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I had some fun painting the Broken Cowboy / StoneDragon cover image. It’s not done yet, and this was a quick snapshot with a cheap camera in bad lighting, but I’m looking forward to when it’s done. I’m also on vacation, getting a little bit of momentum going again on the story, which is nice. At this point, I’m just focused on ‘chopping wood and drawing water’, getting the revised words on page and letting any judgement on quality wait until the end. The only thing worse than an imperfect book is no book at all!

The Beauty of Clean Tight Lines… In a Book

The curve of a sports car.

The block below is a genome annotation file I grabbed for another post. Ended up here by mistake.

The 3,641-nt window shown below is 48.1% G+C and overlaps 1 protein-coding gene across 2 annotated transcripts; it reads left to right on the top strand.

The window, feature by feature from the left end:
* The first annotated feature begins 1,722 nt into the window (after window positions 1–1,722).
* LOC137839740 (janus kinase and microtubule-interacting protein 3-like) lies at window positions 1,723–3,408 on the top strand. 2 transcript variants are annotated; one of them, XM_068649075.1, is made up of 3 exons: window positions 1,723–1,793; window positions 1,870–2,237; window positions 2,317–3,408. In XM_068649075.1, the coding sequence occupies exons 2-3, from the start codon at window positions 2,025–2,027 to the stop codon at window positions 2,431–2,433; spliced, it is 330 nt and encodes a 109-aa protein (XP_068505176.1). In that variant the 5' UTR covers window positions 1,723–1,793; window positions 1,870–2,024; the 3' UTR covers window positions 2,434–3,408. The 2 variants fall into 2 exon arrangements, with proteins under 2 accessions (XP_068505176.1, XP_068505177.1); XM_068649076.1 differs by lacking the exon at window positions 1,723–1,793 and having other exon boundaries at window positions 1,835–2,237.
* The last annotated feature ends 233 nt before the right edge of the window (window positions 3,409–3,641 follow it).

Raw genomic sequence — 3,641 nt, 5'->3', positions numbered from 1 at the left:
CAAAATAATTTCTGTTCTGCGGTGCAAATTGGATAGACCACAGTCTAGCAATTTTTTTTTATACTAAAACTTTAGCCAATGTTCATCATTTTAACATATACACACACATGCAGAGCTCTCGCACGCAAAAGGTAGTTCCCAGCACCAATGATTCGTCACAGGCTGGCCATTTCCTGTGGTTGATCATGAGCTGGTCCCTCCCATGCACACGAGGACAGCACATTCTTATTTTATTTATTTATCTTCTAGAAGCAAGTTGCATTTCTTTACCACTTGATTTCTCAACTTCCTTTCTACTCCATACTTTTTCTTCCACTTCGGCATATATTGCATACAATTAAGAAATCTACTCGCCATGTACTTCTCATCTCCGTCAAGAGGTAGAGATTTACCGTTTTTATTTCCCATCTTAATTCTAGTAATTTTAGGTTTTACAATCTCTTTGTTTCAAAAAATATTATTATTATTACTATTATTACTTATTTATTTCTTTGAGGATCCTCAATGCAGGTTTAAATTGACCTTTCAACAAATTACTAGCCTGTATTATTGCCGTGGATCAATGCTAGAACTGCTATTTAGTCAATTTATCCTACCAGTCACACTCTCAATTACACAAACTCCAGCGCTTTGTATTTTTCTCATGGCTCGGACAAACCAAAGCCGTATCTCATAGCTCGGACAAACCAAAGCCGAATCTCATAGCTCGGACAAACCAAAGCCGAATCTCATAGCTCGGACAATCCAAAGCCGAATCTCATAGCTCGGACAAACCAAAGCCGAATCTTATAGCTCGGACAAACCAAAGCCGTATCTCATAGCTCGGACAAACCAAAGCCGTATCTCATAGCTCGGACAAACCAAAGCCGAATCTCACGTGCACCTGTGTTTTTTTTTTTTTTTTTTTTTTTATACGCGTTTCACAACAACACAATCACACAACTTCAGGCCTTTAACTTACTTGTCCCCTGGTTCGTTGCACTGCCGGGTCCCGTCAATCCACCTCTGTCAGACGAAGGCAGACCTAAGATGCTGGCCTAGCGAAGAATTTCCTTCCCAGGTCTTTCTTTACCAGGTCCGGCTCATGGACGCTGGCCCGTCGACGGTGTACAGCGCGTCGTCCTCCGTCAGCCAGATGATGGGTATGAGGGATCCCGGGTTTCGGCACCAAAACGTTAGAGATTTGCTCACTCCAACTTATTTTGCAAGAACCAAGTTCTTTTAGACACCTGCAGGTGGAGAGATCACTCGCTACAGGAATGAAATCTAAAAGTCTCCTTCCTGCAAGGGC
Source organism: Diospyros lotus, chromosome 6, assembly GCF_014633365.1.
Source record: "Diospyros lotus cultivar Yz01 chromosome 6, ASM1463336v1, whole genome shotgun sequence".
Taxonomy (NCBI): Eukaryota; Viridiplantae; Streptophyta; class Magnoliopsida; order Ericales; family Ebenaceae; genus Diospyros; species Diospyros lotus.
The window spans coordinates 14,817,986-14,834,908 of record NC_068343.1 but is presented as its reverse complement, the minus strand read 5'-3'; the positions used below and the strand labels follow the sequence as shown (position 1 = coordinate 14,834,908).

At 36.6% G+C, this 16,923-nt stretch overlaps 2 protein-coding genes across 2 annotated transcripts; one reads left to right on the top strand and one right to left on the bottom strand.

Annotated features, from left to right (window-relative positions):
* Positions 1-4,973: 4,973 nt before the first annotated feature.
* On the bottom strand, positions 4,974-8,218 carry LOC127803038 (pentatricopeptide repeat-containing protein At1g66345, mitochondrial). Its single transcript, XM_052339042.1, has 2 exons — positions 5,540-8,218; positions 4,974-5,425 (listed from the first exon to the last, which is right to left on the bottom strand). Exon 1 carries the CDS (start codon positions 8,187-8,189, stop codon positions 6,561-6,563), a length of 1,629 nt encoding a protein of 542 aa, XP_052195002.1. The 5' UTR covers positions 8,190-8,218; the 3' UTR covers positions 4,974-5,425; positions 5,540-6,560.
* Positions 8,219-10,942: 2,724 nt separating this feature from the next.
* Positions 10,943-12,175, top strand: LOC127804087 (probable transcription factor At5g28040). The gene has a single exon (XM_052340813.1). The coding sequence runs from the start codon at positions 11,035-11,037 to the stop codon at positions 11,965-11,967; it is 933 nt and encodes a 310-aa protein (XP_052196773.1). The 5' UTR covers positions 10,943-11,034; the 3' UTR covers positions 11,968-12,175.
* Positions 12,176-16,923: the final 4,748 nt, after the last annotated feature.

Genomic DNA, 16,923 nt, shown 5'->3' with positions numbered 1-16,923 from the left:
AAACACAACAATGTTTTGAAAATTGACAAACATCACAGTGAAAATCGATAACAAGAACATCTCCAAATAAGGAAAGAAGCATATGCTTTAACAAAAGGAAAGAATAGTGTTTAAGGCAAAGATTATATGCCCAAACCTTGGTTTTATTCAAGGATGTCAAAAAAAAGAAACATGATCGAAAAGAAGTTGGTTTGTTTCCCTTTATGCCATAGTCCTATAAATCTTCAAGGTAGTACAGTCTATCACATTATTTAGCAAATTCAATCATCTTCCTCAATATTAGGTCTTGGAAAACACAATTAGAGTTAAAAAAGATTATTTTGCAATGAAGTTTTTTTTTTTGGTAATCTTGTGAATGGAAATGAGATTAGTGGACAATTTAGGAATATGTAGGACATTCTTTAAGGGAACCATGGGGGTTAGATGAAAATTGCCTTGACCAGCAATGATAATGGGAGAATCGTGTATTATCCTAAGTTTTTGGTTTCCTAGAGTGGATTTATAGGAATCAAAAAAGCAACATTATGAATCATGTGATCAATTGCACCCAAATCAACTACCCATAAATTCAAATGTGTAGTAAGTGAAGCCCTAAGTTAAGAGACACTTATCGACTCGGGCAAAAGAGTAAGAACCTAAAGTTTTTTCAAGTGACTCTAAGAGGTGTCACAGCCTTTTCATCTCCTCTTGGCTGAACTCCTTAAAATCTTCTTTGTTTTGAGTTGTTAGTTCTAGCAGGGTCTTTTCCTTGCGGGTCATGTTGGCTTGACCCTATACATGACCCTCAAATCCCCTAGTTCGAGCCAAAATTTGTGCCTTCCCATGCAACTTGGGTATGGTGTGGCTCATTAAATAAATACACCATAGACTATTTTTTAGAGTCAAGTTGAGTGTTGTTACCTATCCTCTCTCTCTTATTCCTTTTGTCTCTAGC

A silhouetted woman’s form. Or man’s.

A whippet in motion.

Strength, simplicity, power. It comes from tight, focused, and uncluttered composition. It is that wow factor, that comes from seeing something that seems almost effortless, but comes from a lot of behind-the-scenes work, whether that’s Tesla’s engineering department, a person’s well-used running shoes and weights, or the many squirrels that a whippet pursues in its joyful life.

We should aspire such an outcome in our writing too.

I’m not saying I’ve achieved that plateau. Or that it’s easy. In fact, it’s hard. It shouldn’t be so hard, but it takes a lot of polishing to get that kind of effortless perfection. And lots of false starts. Kind of like my early dating life. :)

But as my significant other is small and wonderful, so too should be your paragraphs.